Whether you have been a writer for a while or are thinking about getting into creating your own video game review website (or, you’re just a passerby who happened to stumble upon these ravings), here are a few truths that I’ve come to accept about this lot in life:


“But you’re writing about games. So it should be fun, right?” Right. Writing *is* fun, but just because it’s fun doesn’t mean it’s not hard work. Auto mechanics might have fun working on cars, but the operative word there is working.

Especially if you’re just starting out, you’re the person who takes the notes, outlines, drafts, and revises them into something palatable, and making sure you have all your I’s crossed and T’s dotted, along with screenshots and other resources to back up your claims.

Additionally, a review isn’t just you rambling on about how much you like or dislike a game. It’s an argument for why your opinion makes sense and to help others make informed decisions. There’s a whole ethical and moral curtain that most people often forget even exists when it comes to video games. Movies, TV, food, books–anything nowadays–it’s all reviewed and scored and given an aggregate value for the market to consume. What you’re writing (especially later on down the line if you gain more respect and notoriety) could potentially sink a fledgling company and all of your critiques or on someone else’s work and what might very well be their own life’s passion.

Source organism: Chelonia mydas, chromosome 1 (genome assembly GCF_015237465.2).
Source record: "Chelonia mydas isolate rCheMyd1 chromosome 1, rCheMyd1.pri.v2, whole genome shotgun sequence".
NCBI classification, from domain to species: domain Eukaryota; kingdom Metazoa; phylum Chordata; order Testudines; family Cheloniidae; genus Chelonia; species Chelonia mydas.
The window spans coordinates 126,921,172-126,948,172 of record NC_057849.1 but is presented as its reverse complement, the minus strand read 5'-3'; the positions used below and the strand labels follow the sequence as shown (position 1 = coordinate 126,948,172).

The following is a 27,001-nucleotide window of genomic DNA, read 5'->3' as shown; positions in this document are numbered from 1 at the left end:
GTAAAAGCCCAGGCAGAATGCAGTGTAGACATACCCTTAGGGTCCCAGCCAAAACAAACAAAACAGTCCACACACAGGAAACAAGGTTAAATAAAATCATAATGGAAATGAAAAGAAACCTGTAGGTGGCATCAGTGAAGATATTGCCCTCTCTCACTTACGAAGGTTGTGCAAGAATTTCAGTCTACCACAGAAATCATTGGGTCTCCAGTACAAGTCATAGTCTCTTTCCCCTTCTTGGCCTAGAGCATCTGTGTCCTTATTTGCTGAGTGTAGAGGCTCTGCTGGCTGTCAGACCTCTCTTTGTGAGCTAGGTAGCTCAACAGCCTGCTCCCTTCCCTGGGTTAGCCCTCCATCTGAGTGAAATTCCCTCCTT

So yeah, you might be writing about games, but writing about games is serious business. With the ability to build up or tear down others, to influence a market’s opinion on certain products and business practices, to affect your own brand of change through your own words… that’s a pretty hefty responsibility. You’re a form of quality control; you’re gonna need quality reviews to help control quality, aren’t you?